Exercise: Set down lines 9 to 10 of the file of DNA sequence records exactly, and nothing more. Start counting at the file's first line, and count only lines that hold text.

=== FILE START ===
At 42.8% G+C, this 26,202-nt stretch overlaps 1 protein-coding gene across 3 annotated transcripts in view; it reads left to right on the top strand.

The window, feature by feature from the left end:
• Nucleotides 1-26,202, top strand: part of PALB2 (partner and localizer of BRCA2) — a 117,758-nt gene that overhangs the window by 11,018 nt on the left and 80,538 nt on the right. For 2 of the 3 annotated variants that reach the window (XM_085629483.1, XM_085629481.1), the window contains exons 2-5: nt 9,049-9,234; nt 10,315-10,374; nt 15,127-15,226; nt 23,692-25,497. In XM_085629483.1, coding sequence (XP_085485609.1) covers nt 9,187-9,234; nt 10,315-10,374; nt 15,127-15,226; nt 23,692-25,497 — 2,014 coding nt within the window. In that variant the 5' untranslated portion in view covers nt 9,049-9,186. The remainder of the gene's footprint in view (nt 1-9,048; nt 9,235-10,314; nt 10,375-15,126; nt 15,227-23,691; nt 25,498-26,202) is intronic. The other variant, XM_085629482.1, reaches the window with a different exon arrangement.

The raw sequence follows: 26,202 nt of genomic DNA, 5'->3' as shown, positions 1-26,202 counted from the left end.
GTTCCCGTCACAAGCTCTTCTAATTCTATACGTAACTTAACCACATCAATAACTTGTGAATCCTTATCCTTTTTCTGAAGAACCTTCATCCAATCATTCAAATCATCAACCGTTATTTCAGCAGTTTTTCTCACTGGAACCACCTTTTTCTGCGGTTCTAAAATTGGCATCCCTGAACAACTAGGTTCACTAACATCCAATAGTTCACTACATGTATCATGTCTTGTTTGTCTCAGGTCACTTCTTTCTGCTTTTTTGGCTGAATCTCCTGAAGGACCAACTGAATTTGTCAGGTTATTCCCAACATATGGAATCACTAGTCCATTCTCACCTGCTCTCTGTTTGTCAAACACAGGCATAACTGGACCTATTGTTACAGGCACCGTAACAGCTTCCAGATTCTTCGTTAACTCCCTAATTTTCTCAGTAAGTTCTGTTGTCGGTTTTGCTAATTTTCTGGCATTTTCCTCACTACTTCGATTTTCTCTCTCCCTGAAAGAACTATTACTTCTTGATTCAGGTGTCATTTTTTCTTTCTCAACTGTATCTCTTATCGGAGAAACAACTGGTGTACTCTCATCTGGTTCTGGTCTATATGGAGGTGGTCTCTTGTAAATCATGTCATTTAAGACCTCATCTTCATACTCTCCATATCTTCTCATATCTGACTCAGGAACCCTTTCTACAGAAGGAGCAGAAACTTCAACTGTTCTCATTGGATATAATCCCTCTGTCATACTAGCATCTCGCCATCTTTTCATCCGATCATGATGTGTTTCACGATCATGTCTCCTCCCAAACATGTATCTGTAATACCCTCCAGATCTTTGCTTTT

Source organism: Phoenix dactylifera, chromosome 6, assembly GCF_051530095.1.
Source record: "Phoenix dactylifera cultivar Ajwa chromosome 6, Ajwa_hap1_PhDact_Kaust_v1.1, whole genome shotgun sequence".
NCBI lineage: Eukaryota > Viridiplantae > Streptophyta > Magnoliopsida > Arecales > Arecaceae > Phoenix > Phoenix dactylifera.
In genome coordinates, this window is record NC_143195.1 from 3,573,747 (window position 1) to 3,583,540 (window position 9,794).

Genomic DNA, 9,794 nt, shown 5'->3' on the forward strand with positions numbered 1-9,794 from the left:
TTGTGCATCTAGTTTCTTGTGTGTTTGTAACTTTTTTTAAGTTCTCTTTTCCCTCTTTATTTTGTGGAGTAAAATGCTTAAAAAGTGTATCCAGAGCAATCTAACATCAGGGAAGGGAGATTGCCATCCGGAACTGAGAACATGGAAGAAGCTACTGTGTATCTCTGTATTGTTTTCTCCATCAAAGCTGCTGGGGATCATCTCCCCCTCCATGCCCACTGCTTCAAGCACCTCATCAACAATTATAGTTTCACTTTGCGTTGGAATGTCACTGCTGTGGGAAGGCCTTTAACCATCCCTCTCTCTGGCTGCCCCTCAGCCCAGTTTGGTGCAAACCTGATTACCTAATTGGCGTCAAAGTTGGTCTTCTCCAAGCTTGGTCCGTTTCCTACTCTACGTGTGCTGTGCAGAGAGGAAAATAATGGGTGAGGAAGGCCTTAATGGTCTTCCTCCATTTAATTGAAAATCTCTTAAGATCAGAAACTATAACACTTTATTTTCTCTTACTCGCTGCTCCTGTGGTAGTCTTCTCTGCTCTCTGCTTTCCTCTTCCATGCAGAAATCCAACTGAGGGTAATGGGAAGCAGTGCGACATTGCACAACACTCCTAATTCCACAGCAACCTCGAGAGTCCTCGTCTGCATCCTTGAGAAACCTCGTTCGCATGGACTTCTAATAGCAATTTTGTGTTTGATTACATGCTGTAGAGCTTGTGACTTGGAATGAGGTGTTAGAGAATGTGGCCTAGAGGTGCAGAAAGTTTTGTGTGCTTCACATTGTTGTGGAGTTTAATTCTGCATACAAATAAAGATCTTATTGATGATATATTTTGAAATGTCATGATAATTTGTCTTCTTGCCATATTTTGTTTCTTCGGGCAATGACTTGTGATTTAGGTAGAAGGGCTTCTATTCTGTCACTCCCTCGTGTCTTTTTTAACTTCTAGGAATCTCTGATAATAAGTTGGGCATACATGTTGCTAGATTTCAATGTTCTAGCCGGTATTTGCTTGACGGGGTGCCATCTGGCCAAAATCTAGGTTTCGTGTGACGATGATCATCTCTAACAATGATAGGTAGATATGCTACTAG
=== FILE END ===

In genome coordinates, this window is record NC_143195.1 from 3,573,747 (window position 1) to 3,583,540 (window position 9,794).

Genomic DNA, 9,794 nt, shown 5'->3' on the forward strand with positions numbered 1-9,794 from the left: